# Op amps

1. Mar 8, 2014

### jtucker

Hello folks,
This is my first post here, I hope I am posting my question in the correct place/manner? I am a mechanical engineering student taking an electrical class. We are studying op amps. The thing that is confusing me is current flow in the circuits. I understand that there is infinite input impedance going into the op amp, and zero impedance out. I wonder how current can flow out of the op amp if none flows in? Am I correct in understanding that inside of an amplifier there is some sort of dependent voltage source? If there is no current flowing into the op amp how can the source inside depend on anything? Thanks in advance for any help somebody can give me in understanding op amps, I will appreciate it.

2. Mar 8, 2014

### jtucker

Sorry, I just realized I am not supposed to ask coursework questions in here, I will ask my question in the coursework forum

3. Mar 8, 2014

### meBigGuy

The opamp always has a power source that it can draw from to drive the output. It generally is just assummed to be there even though it is seldom drawn.

4. Mar 9, 2014

### RBTO

I wouldn't think this is so much a coursework question as a general OP amp question (and a good one at that).

Think of an OP amp as having two boxes inside. On the left, a box connects to the inputs and looks at the signal coming in. On the right, a completely separate box develops the output voltage based on information the first box gathered. The box on the right is a voltage or current generator in the ideal OP amp, but in the real world it has some limitations.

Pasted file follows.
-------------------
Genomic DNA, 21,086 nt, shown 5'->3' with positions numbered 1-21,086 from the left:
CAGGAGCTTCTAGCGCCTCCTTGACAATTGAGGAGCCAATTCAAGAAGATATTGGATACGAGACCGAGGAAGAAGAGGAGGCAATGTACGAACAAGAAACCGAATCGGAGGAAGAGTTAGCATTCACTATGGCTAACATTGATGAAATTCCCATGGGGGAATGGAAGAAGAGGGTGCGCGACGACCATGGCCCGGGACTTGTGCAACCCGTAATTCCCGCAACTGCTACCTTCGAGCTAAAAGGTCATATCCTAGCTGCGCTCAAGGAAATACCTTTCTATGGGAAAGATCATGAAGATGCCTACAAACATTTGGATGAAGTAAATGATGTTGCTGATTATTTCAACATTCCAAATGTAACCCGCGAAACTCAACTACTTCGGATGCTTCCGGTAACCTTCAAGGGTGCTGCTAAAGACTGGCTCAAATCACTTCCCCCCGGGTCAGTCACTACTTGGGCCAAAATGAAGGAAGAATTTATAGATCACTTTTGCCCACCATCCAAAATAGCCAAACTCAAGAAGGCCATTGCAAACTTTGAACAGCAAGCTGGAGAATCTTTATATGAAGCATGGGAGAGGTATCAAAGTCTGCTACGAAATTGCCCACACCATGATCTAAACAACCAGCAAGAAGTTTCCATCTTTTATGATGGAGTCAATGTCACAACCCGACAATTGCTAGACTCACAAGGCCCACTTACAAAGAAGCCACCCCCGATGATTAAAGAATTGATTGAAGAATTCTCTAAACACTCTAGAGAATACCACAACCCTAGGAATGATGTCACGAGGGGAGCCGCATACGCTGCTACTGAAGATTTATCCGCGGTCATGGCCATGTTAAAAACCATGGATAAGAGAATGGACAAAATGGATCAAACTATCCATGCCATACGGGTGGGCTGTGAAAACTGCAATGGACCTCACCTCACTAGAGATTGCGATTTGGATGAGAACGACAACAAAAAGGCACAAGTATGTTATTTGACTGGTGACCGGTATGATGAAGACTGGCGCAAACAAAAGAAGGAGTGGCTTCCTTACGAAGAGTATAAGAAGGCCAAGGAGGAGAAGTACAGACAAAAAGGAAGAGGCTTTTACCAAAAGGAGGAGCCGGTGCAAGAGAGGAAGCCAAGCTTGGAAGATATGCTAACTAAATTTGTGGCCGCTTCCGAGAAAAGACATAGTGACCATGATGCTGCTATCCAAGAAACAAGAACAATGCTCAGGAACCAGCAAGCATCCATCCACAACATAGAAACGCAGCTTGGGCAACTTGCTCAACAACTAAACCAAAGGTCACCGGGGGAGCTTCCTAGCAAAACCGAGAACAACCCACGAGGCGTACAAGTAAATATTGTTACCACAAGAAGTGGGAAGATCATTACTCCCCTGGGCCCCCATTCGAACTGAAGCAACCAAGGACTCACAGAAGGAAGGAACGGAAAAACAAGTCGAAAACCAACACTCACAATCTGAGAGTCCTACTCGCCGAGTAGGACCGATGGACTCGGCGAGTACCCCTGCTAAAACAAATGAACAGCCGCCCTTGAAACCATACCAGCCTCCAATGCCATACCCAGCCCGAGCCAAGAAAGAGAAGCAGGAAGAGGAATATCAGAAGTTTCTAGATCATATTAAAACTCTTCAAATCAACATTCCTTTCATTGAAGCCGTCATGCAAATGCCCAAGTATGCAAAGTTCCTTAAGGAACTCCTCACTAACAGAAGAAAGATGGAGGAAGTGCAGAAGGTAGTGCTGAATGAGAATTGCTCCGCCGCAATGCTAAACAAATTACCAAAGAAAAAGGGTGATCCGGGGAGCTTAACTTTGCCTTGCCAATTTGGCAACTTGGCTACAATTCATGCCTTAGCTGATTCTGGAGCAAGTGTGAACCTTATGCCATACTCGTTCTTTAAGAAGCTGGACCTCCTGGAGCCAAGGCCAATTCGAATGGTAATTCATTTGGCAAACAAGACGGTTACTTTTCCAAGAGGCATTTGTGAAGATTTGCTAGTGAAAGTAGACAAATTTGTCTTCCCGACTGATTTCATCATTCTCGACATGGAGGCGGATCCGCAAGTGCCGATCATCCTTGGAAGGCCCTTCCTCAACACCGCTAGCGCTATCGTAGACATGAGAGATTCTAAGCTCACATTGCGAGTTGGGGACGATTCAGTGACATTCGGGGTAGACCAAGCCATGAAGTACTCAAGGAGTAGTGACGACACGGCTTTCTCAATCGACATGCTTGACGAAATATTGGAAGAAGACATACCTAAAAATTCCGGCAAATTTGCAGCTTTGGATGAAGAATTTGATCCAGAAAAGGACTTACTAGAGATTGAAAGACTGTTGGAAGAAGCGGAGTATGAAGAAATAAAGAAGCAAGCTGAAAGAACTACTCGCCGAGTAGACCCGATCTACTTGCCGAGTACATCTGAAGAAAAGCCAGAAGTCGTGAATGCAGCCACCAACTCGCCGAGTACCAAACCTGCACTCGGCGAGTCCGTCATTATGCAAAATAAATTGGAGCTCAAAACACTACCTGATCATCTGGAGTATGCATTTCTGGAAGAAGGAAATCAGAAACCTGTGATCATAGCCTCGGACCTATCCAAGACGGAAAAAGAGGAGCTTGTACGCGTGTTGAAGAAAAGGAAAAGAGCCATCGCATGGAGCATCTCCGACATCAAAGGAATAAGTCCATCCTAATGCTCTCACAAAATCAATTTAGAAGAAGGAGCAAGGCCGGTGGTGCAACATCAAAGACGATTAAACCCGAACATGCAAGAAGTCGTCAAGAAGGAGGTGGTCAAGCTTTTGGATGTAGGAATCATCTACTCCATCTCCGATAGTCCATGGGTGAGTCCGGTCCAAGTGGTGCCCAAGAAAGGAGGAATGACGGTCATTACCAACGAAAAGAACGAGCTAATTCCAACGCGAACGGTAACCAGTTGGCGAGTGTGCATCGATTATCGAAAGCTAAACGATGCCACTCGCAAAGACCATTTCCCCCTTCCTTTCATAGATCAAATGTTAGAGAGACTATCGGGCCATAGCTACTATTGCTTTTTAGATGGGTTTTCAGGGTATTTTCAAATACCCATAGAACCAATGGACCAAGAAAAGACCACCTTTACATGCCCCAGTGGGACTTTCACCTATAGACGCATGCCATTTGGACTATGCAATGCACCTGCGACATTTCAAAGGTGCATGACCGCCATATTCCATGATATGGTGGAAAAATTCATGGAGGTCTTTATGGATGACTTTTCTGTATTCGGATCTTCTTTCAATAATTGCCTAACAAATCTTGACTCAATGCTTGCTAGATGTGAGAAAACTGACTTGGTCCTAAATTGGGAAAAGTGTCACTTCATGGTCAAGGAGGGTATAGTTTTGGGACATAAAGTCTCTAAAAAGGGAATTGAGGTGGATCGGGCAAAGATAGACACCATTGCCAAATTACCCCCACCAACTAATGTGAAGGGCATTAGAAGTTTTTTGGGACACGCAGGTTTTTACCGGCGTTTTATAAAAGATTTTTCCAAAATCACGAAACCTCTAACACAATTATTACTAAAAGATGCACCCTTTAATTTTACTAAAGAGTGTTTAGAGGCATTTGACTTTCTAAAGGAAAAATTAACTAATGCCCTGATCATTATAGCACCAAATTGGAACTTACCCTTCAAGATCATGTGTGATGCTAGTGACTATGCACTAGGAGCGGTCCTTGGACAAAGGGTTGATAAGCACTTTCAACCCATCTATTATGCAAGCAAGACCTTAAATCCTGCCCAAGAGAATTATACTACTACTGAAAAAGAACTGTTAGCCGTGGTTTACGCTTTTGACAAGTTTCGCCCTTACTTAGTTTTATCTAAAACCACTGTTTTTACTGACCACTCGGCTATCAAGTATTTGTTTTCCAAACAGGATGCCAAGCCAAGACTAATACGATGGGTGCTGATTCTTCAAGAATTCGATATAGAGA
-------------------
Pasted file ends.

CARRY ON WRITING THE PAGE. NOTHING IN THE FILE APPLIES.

In a typical differential input OP amp (a 741 for example). The left box measures two voltages (relative to a reference - usually ground), and subtracts one from the other. In the ideal OP amp, no current flows when that measurement is taken. (In a real OP amp, there is a minute current flow which needs to be taken into account for engineering reasons, but is usually insignificant for practical reasons.) That voltage difference value is what the second (right) box looks at to decide what to produce as an output. For our typical OP amp, this difference is simply multiplied by a really large value (e.g., 100,000) to get the desired output. Of course if the result is 500 volts, the OP amp will never get that unless it has a supply voltage greater than 500 V. The actual output in a real world OP amp is limited by the supply voltage(s) and its output transistor construction (there are exceptions in some OP amps which actually generate their own internal supply voltage which are higher than the supply voltages). meBigGuy stated it properly - the output voltage and current ultimately come from the supply mains to the OP amp.

This is where feedback comes into play. Usually some external circuit is employed which will cause the difference between the two input voltages (going to our first box) to decrease as the output voltage (coming out of our second box) increases, and they meet at an equilibrium point. The final difference voltage may be a few microvolts which will cause the output voltage to be a few volts which will cause the input voltages to differ by the few microvolts that cause the output voltage to be a few volts.................... etc., etc., etc. You now have a closed loop with feedback.

Hope this helps.

5. Mar 9, 2014

### sophiecentaur

He has moved to / repeated the question in the homework forum. You can find the thread there.